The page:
Phase 1 renovations on the Fondren-Jones Science Hall at Southwestern University will add more than 20,000 square feet of laboratory and teaching space to the building.[/caption]
The science department at Southwestern University has undergone a series of improvements and updates in 2014 and anticipates more to come.
Construction on the Fondren-Jones Science Hall began earlier this year, and as of Dec. 12, the foundation for the new portion of the first phase has been poured.
Phase 1 will add 23,700 square feet to the southeast side of the 38,000-square-foot building. The science hall will house biology, chemistry and physics laboratories on the first floor, a molecular biology center with laboratories and a cell culture laboratory on the second floor, and teaching and research laboratories for biochemistry and organic chemistry on the third floor.
The first phase of construction could be completed by spring 2016.
Thinking Ahead, a campuswide fundraising campaign, is funding the $8 million project. Although the campaign began in 2006, the science building was not added until 2010 when trustees voted to include the renovations. The first major gift of $3 million for the building was announced in 2011, and the campaign was able to meet its $8 million goal by 2013.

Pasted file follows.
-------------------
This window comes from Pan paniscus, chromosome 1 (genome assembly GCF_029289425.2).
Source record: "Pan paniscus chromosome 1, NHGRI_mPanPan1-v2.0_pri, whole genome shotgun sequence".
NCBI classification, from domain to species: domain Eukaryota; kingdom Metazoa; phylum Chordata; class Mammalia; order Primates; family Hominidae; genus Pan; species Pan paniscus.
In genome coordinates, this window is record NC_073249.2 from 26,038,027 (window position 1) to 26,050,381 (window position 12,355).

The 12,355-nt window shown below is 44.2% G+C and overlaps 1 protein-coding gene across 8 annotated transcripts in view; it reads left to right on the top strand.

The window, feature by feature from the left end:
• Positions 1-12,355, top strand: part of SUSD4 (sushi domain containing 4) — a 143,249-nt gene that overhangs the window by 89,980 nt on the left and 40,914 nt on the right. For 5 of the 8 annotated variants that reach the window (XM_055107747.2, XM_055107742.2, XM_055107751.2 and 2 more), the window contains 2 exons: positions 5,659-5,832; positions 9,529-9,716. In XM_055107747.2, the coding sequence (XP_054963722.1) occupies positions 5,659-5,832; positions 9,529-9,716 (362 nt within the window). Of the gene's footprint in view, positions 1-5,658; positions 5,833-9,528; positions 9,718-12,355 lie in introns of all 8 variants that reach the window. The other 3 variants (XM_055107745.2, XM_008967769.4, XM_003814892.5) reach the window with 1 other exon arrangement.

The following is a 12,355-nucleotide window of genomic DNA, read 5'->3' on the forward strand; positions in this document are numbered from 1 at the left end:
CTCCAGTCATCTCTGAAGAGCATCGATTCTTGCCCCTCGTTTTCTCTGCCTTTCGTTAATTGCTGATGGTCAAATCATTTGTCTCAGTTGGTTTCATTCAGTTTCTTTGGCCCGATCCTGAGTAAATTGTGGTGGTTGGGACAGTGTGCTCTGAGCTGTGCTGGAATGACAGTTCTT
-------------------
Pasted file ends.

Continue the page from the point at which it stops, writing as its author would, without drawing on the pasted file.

The university is still raising money to meet its $16 million goal for the second phase of construction, which will renovate the original building and add a three-story atrium entryway. Once complete the building will have 103,000 square feet of teaching and laboratory space.
"We don't really have a date projected [for construction on the second phase]," biology professor Ben Pierce said. "As soon as the funds are raised, well start construction."
As the campus is now, the science programs are located in three separate buildings. Pierce plans to consolidate the programs under one roof following the renovations.
The university has also designated a portion of unused land for ecological research. Chemistry students began conducting experiments during the fall 2014 semester with water captured at the designated 25 acres set aside for studies.
University officials said the land, located near Hwy. 29 and Smith Creek Road, is ideal for ecological studies because of the variety of flora and fauna living there.